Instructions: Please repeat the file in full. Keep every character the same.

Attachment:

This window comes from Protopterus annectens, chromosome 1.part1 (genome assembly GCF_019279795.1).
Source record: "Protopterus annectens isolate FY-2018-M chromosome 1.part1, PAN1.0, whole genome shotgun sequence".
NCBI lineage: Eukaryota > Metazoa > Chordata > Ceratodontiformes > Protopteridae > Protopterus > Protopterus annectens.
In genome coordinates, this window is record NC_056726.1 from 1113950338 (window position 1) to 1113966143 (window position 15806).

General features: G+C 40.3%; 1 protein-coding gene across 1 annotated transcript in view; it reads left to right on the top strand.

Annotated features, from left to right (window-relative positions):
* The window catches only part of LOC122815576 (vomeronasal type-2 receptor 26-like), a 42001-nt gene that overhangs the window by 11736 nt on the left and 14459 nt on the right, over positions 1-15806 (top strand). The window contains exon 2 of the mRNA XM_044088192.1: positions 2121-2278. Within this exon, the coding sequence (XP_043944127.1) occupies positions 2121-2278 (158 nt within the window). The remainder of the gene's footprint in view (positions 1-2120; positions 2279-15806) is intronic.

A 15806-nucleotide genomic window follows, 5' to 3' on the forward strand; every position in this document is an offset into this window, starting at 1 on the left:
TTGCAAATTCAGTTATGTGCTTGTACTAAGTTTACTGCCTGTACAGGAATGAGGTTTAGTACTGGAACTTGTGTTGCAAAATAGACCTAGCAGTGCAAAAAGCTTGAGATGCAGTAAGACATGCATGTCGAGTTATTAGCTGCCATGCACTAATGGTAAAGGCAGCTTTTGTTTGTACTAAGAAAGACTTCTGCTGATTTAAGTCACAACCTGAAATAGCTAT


This window comes from Protopterus annectens, chromosome 1.part1 (genome assembly GCF_019279795.1).
Source record: "Protopterus annectens isolate FY-2018-M chromosome 1.part1, PAN1.0, whole genome shotgun sequence".
NCBI lineage: Eukaryota > Metazoa > Chordata > Ceratodontiformes > Protopteridae > Protopterus > Protopterus annectens.
In genome coordinates, this window is record NC_056726.1 from 1113950338 (window position 1) to 1113966143 (window position 15806).

General features: G+C 40.3%; 1 protein-coding gene across 1 annotated transcript in view; it reads left to right on the top strand.

Annotated features, from left to right (window-relative positions):
* The window catches only part of LOC122815576 (vomeronasal type-2 receptor 26-like), a 42001-nt gene that overhangs the window by 11736 nt on the left and 14459 nt on the right, over positions 1-15806 (top strand). The window contains exon 2 of the mRNA XM_044088192.1: positions 2121-2278. Within this exon, the coding sequence (XP_043944127.1) occupies positions 2121-2278 (158 nt within the window). The remainder of the gene's footprint in view (positions 1-2120; positions 2279-15806) is intronic.

A 15806-nucleotide genomic window follows, 5' to 3' on the forward strand; every position in this document is an offset into this window, starting at 1 on the left:
TTGCAAATTCAGTTATGTGCTTGTACTAAGTTTACTGCCTGTACAGGAATGAGGTTTAGTACTGGAACTTGTGTTGCAAAATAGACCTAGCAGTGCAAAAAGCTTGAGATGCAGTAAGACATGCATGTCGAGTTATTAGCTGCCATGCACTAATGGTAAAGGCAGCTTTTGTTTGTACTAAGAAAGACTTCTGCTGATTTAAGTCACAACCTGAAATAGCTAT